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Massacre Gun | Blu-ray Review

Yasuharu Hasebe Massacre Gun Blu-ray CoverArrow Video restores a rare title from director Yasuharu Hasebe with his sophomore directorial effort, Massacre Gun. A late 60’s yakuza narrative, the film displays Hasebe’s influence of American film noir, but defined by a striking amount of violence that makes it feel ahead of its time despite a familiar premise. Fans of genre icon Jo Shishido should be especially excited for this restoration, and it bodes well as a reconsideration for the work of Hasebe, a once prominent name that’s fallen into relative obscurity in cinematic conversations.

Ryuichi Shishido (Jo Shishido) is a mob hitman ordered to execute his lover. He follows through with the tasking but is visibly bothered by it, causing his younger brother, Saburo (Jiro Okazaki), an aspiring boxer, to directly challenge the dreaded mob boss Akazawa (Takashi Kanda). For his hubris, Saburo is badly beaten, leading his older brothers Ryuichi and Eiji (Tatsuya Fuji) to break from Akazawa and vow retaliation, which leads to an all-out turf war.

Just as there’s a roughly defined period of the classic American film noir, ranging from the 1940’s to late 1950’s, Nikkatsu Noir is a term used to define a similar genre of Japanese films hailing from its oldest film studio from the 1950s through the 60s. Hasebe famously worked as an assistant director for Seijun Suzuki, whose classic Branded to Kill from the same year tends to overshadow other titles of the period, though both films star Suzuki regular Jo Shishido (and, as cinema expert Jasper Sharp points out, both these titles are connected to an even greater extent as they share art direction from Takeo Kimura, notable soundtracks from Naozumi Yamamoto, and cameraman Kazue Nagatsuka). While Nikkatsu would famously fire Suzuki for what was considered a silly film with Branded to Kill, it’s gone on to represent an entire movement of film to Western audiences, whereas Massacre Gun, Hasebe’s only monochrome work, hasn’t held the same cultural fascination.

Because of its overtly familiar narrative, concerning a struggle for control as allies are pitted against one another in toppling domino effect, time has not favored Hasebe’s themes (to a degree, it recalls any number of titles, from Prizzi’s Honor to Takeshi Kitano’s Outrage). Hasebe conveys a striking predilection for violence, ranging from the murdered girlfriend that triggers this onslaught, to men being beaten, maimed, or in one instance, stabbed through a finger while dealing cards. The film’s more dated sequences involves Hasebe’s treatment of women, nearly all the notable females portrayed as doltish or severely self-deprecating (‘it must be something a woman can’t understand,’ the bar owner Shino utters at one point).

Yet Hasebe shows a certain mastery with motif and foreboding visual cues. Names and the colors they represent are integral to its coding, while we zoom in on fascinating pieces of artwork that degrade into more insidious imagery as the narrative progresses. In one sequence Ryuichi jokes with Shino about dropping everything and leaving, our perspective of the conversation revealed as a reflection from the shiny black bar top, connoting it as a mere flight of fancy, a mirage of what could be but is clearly not a realistic option.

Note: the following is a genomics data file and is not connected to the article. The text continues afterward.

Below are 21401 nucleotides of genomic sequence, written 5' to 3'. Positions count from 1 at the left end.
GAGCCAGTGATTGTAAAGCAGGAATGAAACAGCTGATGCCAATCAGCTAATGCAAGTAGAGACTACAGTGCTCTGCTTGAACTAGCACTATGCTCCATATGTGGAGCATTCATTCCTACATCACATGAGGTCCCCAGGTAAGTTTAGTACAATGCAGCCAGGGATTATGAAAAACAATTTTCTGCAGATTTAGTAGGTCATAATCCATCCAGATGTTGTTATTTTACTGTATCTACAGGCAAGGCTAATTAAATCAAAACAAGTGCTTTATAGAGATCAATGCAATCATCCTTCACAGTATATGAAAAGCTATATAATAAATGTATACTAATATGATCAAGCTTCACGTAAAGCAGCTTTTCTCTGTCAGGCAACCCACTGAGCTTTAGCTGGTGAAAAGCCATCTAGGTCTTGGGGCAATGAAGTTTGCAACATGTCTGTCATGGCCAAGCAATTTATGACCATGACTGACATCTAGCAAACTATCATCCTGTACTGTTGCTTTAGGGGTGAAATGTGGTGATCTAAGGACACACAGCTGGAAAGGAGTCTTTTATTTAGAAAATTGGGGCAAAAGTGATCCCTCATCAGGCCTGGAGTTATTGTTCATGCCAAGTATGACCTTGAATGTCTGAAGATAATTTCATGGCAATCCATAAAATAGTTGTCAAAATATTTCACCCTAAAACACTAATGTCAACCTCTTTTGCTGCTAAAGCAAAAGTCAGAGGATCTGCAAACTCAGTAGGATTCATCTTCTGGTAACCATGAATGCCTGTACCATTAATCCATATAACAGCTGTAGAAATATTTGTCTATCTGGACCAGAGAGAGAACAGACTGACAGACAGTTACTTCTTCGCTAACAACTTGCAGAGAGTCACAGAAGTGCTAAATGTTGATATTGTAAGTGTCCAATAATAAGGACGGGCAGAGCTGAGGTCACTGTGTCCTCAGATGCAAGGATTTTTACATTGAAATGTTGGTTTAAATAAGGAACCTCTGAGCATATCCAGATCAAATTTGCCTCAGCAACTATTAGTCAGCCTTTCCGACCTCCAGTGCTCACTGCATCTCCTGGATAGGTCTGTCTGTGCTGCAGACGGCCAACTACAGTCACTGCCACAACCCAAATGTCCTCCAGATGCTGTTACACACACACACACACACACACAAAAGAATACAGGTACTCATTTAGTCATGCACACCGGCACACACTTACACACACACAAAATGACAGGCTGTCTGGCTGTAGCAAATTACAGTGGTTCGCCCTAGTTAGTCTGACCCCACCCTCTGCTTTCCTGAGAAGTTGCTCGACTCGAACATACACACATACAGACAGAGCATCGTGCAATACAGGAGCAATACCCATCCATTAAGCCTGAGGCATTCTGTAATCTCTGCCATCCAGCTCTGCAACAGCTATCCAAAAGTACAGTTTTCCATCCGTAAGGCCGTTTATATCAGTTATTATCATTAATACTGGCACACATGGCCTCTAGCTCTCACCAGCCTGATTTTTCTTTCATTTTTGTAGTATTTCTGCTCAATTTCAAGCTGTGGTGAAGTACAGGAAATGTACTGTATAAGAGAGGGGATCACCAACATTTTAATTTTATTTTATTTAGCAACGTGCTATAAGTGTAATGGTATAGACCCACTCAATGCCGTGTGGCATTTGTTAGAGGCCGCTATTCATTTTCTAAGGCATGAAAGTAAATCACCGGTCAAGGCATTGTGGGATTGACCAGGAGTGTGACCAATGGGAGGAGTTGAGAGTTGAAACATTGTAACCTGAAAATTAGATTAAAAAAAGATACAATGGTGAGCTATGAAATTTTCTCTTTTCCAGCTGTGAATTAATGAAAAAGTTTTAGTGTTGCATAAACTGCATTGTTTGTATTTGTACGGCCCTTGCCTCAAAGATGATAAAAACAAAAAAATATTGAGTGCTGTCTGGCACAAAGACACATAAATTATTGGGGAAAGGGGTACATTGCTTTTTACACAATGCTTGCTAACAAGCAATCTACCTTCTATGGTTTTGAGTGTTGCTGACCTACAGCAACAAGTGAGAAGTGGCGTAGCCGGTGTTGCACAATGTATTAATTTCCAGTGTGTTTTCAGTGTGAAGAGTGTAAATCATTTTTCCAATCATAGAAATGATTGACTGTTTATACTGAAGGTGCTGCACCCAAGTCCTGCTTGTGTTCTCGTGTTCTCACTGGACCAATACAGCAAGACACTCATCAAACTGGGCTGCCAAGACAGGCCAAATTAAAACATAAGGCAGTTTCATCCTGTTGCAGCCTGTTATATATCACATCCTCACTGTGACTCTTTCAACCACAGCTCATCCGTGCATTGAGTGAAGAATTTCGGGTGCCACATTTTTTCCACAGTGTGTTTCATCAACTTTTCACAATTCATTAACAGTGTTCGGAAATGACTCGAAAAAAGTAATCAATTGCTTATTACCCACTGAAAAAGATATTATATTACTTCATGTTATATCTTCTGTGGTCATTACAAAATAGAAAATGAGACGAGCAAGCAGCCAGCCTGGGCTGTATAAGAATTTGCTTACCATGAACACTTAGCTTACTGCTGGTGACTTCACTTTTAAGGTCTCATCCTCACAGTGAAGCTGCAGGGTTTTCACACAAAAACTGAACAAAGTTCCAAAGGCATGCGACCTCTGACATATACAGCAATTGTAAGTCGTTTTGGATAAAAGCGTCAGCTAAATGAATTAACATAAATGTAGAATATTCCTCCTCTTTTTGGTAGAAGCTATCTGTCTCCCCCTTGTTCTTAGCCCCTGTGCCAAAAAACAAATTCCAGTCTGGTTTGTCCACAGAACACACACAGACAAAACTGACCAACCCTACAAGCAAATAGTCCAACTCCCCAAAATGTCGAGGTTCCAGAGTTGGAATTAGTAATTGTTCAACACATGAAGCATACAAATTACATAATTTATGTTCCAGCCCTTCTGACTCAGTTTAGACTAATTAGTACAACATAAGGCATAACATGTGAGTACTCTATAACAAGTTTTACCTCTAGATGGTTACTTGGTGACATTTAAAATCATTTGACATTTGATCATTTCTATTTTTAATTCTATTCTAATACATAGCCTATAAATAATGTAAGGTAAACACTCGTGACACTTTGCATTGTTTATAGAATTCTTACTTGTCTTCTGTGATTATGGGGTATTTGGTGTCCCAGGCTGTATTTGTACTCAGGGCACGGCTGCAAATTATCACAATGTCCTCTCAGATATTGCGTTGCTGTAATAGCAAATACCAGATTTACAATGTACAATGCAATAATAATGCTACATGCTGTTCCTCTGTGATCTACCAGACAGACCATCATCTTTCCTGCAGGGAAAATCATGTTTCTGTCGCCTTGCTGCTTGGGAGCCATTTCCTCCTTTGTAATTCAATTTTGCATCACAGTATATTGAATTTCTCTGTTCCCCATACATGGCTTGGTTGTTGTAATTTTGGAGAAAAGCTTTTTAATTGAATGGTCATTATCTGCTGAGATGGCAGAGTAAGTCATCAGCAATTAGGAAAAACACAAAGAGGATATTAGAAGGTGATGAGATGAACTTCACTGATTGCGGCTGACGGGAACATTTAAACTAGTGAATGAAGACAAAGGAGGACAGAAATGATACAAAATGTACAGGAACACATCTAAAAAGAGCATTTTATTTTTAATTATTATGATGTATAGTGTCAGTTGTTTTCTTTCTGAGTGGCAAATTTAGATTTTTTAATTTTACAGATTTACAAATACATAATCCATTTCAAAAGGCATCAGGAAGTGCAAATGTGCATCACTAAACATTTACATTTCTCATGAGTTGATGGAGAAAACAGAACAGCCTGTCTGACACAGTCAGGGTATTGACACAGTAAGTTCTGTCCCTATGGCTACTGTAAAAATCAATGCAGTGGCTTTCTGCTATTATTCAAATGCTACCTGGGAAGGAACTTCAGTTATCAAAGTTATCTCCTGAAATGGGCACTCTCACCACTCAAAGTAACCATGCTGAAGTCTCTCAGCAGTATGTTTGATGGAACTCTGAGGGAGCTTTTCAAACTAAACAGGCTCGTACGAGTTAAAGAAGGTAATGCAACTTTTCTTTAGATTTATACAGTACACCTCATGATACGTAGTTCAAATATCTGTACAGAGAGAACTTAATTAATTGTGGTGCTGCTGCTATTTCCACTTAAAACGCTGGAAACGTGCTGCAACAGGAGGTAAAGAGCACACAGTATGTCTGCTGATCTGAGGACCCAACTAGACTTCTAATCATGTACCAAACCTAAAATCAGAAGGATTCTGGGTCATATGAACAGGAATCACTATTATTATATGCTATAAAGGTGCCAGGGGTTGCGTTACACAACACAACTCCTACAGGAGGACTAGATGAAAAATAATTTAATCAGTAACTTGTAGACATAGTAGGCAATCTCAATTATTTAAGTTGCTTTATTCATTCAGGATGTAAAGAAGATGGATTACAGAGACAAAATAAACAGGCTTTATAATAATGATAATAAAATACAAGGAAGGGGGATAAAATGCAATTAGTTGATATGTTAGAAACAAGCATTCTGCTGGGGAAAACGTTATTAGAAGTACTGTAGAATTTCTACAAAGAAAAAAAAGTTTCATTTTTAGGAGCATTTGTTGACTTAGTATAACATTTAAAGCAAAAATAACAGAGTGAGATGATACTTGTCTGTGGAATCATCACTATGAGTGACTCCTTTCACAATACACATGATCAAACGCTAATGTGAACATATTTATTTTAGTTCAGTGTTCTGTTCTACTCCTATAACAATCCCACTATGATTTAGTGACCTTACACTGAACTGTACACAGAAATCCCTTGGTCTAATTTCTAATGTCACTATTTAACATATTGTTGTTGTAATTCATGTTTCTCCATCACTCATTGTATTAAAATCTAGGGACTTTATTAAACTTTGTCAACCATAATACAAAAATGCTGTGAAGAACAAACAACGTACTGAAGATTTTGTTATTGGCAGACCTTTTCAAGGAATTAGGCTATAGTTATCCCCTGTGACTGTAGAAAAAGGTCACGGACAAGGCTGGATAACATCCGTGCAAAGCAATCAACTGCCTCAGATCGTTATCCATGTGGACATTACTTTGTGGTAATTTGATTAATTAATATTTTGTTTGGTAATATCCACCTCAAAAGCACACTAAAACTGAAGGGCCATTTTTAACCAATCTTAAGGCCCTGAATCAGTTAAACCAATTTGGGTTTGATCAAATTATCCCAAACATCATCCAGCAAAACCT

Disc Review:

Arrow Video is releasing this 1080p restoration on Blu-ray and Standard as a Limited Edition of 3,000 copies only, so fans of Nikkatsu Noir, Jo Shishido, or Yasuharu Hasebe should take note. As is customary, Arrow’s packaging reflects the degree of passionate enthusiasm present in all of its releases, beginning with the beautiful cover art and booklet insert with illustrations by Ian MacEwan. The sensational jazzy score and Kazue Nagatsuka’s wonderful monochrome cinematography make the film an excellent discovery.

Jo Shishido Interview:
A 2015 interview conducted by Nikkatsu Corporation’s Tokyo headquarters was filmed exclusively for this Arrow Video release. At seventeen minutes running time, the feature finds the 80 year old actor relating instances from his life and experiences filming Massacre Gun.

Tony Rayns Interview:
Renowned historian and critic Tony Rayns discusses Nikkatsu Studio’s history for this near forty minute supplement that proves to be thoroughly informative.

Promotional Gallery:
About a dozen or so promotional stills from the film are also included.

Final Thoughts:

Director Yasuharu Hasebe is perhaps best known as the godfather of the ‘violent pink’ film during the latter years of his filmography, with titles like Stray Cat Rock: Sex Hunter (1970), Scorpion: Grudge Song (1973) and the provocative Rape! (1976) and Raping! (1978), and often casting Tatsuya Fiji (who plays Eiji here, an actor known for the infamous In the Realm of the Senses). His work from the late 60s, particularly Massacre Gun, feels like a sober version of something by his mentor Seijun Suzuki from that particular period. Beautifully, even evocatively shot, it’s a title definitely worth checking out.

Film: ★★★/☆☆☆☆☆
Disc: ★★★½/☆☆☆☆☆

Los Angeles based Nicholas Bell is's Chief Film Critic and covers film festivals such as Sundance, Berlin, Cannes and TIFF. He is part of the critic groups on Rotten Tomatoes, The Los Angeles Film Critics Association (LAFCA), FIPRESCI, the Online Film Critics Society (OFCS) and GALECA. His top 3 for 2023: The Beast (Bonello) Poor Things (Lanthimos), Master Gardener (Schrader). He was a jury member at the 2019 Cleveland International Film Festival.

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